“Eddie Wade ... sang with style and panache.” – The Telegraph
Baritone Eddie Wade won First Prize and the Verdi/Wagner Prize at the National Mozart Competition in 1996 and made his Covent Garden debut the same year. He has worked with leading conductors, including Charles Mackerras, Mark Elder, Esa Pekka Salonen and Antonio Pappano.
Professor of Philosophy Don Alfonso is schooling bookish undergrads, Ferrando and Guglielmo in the art of love. He bets them that their sweethearts can be tricked into betraying the young students.
Meanwhile the sweethearts in question, sisters Fiordiligi and Dorabella, are in their dorm rooms, pining with love and planning some mischief.
Don Alfonso feigns a secret spy mission that calls the boys abroad, and the sisters are left alone and bereft, whilst their fellow student Despina, who moonlights as a chambermaid for the extra cash, attempts to give them a consciousness raising education into the infidelity of students and a healthy modern attitude to sex and relationships.
Don Alfonso enlists a skint Despina to help his 'friends', two extravagantly dressed rock stars (really Ferrando and Guglielmo in disguise) to woo the lovelorn sisters, who resist firmly. But once the rock stars return, having pretended to swallow poison out of love for the sisters, their icy exteriors begin to thaw, with a little help from a spiritualist crystal healer (Despina in disguise) who resurrects the poisoned lovers with some good vibrations. But they are still wildly too forward, far more forward than their nerdy sweethearts had ever dared to be, and the sisters shoo them away with student protest placards.
Despina continues her sexual education of the sisters, imploring them to loosen up, have a little fun while their boyfriends are abroad. They relent and decide to dally with the rock stars. Walking the leafy arbours of Cambridge Botanical gardens Dorabella succumbs to Guglielmo's considerable charm, accepting the offer of a heart pendant replacing her locket of Ferrando, and following him into the bushes.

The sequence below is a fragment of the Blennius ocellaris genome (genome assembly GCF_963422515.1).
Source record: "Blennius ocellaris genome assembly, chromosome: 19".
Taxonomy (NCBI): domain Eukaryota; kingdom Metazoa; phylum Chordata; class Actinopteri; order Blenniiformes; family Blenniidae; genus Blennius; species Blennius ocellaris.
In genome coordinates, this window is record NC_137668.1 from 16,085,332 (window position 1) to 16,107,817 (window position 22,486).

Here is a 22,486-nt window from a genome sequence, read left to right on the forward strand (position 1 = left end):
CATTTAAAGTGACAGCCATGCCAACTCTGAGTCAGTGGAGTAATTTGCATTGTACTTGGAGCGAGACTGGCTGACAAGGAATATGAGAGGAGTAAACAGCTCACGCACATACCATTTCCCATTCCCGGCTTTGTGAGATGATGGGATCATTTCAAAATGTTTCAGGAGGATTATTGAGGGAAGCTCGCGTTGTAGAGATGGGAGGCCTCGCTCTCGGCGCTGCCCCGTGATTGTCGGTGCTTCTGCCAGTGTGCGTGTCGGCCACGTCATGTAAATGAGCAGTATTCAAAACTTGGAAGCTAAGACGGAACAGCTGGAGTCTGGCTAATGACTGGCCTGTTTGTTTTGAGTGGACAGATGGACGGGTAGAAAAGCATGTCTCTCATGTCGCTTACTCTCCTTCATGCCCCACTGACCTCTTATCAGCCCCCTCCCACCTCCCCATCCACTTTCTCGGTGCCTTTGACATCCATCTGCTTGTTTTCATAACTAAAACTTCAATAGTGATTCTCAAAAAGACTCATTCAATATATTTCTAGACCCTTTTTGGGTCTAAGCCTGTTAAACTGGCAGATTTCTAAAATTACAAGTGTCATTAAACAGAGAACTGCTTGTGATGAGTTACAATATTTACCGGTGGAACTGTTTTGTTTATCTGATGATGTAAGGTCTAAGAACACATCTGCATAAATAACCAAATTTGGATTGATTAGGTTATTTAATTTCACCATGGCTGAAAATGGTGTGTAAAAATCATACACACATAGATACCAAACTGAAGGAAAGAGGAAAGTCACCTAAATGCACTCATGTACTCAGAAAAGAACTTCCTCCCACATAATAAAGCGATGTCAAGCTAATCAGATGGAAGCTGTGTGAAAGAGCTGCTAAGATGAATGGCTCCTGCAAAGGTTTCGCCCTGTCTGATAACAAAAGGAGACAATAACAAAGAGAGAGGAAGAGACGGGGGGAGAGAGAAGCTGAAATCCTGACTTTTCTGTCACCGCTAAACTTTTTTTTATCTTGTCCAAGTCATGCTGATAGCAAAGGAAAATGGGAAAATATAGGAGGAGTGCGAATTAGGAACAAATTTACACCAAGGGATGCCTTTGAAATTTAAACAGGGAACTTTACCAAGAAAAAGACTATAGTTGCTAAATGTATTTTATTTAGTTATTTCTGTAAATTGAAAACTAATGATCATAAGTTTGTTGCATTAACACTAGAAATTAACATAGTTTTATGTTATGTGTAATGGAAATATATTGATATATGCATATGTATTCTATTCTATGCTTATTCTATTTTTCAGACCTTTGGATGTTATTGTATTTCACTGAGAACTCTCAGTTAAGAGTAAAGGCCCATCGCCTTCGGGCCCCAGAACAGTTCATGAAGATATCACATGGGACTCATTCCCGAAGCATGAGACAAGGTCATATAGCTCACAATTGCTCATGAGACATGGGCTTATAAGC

Meanwhile steadfast Fiordiligi continues to spurn Ferrando's advances although he and she are quickly falling for eachother in a profound way which surprises both of them. Ferrando makes one final heartfelt attempt to woo the pious Fiordiligi who finally relents. Guglielmo is raging, Don Alfonso is delighted (having won his bet and proved his point) and Ferrando is wildly confused - torn between his burgeoning love for Fiordiligi and his hurt pride at Dorabella's betrayal.
Don Alfonso resolves that they must marry their original sweethearts but not before one last trick to expose the sisters' betrayal. Mid wedding to the rock stars - with trainee barrister presiding over the events (law student Despina in yet another disguise) Don Alfonso declares the arrival of the undergrads. The sisters are distraught but all is revealed, all is forgiven and the lovers are reunited - following through with their wedding vows and making up. Peace and love will win the day once more.
We will pick you up from Witham station (and take you back there) in this vintage Routemaster bus, for the Saturday and Sunday performances.
There's no cost to you - it's all part of our commitment to making fantastic opera available to everyone, and attempting to live within planetary boundaries.